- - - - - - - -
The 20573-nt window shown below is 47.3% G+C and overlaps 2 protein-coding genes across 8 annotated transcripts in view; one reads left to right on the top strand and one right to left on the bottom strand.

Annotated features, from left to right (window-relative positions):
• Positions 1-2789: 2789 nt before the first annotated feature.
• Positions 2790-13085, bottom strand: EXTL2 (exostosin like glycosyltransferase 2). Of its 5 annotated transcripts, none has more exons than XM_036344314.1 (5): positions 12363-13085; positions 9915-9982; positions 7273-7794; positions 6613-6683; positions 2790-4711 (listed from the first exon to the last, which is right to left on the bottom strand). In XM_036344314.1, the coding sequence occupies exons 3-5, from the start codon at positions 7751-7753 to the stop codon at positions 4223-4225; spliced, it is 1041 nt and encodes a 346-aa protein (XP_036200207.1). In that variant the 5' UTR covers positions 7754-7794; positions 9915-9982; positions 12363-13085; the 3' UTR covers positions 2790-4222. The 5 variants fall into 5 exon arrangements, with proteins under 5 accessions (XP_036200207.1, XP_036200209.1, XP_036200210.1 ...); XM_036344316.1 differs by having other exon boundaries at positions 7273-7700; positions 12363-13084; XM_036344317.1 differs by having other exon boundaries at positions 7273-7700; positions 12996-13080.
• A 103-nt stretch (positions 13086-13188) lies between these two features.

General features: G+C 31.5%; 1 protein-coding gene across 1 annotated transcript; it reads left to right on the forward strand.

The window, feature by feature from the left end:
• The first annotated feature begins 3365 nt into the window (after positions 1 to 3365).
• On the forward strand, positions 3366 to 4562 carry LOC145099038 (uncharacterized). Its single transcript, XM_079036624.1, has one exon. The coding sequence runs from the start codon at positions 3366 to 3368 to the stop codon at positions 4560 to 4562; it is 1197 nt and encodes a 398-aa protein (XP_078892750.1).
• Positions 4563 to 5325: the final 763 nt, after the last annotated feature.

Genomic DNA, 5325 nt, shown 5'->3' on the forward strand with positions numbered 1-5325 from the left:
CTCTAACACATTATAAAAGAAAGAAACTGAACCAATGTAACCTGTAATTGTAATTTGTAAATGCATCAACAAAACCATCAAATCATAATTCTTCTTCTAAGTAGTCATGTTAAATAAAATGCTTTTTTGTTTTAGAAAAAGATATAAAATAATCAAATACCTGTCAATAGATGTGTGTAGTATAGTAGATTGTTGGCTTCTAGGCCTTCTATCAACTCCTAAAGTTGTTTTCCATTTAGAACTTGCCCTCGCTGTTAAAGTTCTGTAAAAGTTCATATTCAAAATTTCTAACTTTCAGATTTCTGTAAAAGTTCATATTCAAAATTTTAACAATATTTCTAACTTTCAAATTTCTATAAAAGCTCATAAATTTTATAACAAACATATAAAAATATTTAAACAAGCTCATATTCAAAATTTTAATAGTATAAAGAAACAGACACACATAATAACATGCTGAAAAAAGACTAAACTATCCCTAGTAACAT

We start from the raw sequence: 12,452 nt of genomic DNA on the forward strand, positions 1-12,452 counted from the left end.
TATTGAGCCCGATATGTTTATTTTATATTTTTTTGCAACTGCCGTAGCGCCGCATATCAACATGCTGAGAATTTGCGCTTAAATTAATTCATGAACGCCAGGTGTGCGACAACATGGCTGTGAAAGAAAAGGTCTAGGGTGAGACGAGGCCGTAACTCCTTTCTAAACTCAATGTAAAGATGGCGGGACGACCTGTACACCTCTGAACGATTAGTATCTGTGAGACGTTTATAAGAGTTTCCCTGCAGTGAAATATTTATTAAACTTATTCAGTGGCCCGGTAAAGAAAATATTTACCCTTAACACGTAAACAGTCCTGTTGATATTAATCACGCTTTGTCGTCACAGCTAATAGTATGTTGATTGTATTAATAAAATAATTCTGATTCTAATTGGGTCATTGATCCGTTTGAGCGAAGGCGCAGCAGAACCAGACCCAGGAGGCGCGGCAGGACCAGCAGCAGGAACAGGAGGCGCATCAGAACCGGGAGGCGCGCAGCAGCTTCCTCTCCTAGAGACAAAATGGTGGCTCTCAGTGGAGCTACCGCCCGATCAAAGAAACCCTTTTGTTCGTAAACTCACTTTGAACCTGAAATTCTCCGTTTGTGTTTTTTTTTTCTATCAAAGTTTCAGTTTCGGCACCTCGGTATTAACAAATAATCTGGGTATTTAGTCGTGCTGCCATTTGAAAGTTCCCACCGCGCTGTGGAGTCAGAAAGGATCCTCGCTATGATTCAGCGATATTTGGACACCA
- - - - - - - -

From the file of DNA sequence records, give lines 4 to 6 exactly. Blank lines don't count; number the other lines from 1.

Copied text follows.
• Positions 2790-13085, bottom strand: EXTL2 (exostosin like glycosyltransferase 2). Of its 5 annotated transcripts, none has more exons than XM_036344314.1 (5): positions 12363-13085; positions 9915-9982; positions 7273-7794; positions 6613-6683; positions 2790-4711 (listed from the first exon to the last, which is right to left on the bottom strand). In XM_036344314.1, the coding sequence occupies exons 3-5, from the start codon at positions 7751-7753 to the stop codon at positions 4223-4225; spliced, it is 1041 nt and encodes a 346-aa protein (XP_036200207.1). In that variant the 5' UTR covers positions 7754-7794; positions 9915-9982; positions 12363-13085; the 3' UTR covers positions 2790-4222. The 5 variants fall into 5 exon arrangements, with proteins under 5 accessions (XP_036200207.1, XP_036200209.1, XP_036200210.1 ...); XM_036344316.1 differs by having other exon boundaries at positions 7273-7700; positions 12363-13084; XM_036344317.1 differs by having other exon boundaries at positions 7273-7700; positions 12996-13080.
• A 103-nt stretch (positions 13086-13188) lies between these two features.

General features: G+C 31.5%; 1 protein-coding gene across 1 annotated transcript; it reads left to right on the forward strand.